Following the white nationalist protests that turned violent in Charlottesville, Virginia over the weekend, colleges are cancelling white nationalist events over safety concerns. Both Texas A&M and University of Florida announced this week that university events featuring prominent white nationalist speaker Richard Spencer would not be held on their campuses due to concerns over protecting people from violence.
At Texas A&M, a "White Lives Matter" rally was expected to be held on campus on September 11, however, the college announced in a statement on Monday, per The Hill, that they would cancel the event. Per the statement:
After consultation with law enforcement and considerable study, Texas A&M is cancelling the event scheduled by Preston Wiginton at Rudder Plaza on campus on September 11 because of concerns about the safety of its students, faculty, staff, and the public.
The University of Florida on Wednesday denied a request to rent space for an event that would also bring Spencer to speak on its campus, the Washington Post reported.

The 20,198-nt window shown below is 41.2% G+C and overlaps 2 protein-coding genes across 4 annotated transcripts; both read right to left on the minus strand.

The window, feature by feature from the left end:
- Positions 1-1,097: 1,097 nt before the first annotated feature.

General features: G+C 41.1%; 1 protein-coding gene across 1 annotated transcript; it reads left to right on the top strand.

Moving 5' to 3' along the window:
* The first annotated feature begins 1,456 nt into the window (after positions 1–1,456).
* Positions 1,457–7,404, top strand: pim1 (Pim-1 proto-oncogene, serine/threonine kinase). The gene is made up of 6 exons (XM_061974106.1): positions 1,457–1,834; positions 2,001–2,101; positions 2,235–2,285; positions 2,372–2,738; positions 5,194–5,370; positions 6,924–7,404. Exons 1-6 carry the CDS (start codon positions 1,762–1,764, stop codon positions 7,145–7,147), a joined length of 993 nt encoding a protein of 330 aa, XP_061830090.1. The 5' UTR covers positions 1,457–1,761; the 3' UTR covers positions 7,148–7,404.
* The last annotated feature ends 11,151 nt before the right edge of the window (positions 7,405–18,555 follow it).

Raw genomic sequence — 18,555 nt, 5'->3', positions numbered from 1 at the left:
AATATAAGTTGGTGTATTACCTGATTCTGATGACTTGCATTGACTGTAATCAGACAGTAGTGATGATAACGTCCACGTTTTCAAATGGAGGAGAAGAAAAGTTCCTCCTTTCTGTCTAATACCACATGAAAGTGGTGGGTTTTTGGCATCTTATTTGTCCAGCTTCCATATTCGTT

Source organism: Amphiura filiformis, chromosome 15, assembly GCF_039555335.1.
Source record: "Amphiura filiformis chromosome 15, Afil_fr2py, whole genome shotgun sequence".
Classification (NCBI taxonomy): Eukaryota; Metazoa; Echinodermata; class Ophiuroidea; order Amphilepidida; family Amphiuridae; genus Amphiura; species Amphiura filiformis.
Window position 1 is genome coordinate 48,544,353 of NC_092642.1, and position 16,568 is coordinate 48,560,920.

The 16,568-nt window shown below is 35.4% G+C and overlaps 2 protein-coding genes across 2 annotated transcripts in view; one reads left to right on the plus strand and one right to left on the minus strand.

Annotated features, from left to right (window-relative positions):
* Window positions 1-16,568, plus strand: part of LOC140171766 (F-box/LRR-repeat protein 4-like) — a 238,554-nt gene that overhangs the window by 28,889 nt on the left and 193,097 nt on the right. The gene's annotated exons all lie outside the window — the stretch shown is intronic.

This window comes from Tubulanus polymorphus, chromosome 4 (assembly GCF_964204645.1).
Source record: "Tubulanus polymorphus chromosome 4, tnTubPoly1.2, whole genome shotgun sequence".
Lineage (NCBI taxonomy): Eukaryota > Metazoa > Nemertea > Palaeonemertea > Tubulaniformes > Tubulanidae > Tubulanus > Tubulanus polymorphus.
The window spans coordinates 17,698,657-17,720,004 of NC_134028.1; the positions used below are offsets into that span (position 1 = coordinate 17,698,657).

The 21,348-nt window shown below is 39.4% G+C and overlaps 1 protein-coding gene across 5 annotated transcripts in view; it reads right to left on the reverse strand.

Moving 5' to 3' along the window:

The University released a statement via Facebook from its president W. Kent Fuchs on Wednesday, outlining why it denied the request. Per the statement:
Amid serious concerns for safety, we have decided to deny the National Policy Institute’s request to rent event space at the University of Florida. This decision was made after assessing potential risks with campus, community, state and federal law enforcement officials following violent clashes in Charlottesville, Va., and continued calls online and in social media for similar violence in Gainesville such as those decreeing: “The Next Battlefield is in Florida."
As issues of allowing or not allowing speakers to visit college campuses is frequently brought up as an issue of freedom of speech, Fuchs also addressed that, regardless of the "repugnant" nature of Spencer's beliefs, the decision was made primarily due to the "likelihood of violence and potential injury."
"I find the racist rhetoric of Richard Spencer and white nationalism repugnant and counter to everything the university and this nation stands for. That said, the University of Florida remains unwaveringly dedicated to free speech and the spirit of public discourse," Fuchs said. "However, the First Amendment does not require a public institution to risk imminent violence to students and others. The likelihood of violence and potential injury – not the words or ideas – has caused us to take this action."
As the rallies at University of Virginia and the violence that followed in Charlottesville left three people dead and dozens injured, the caution from other college campuses before hosting similar events is understandable.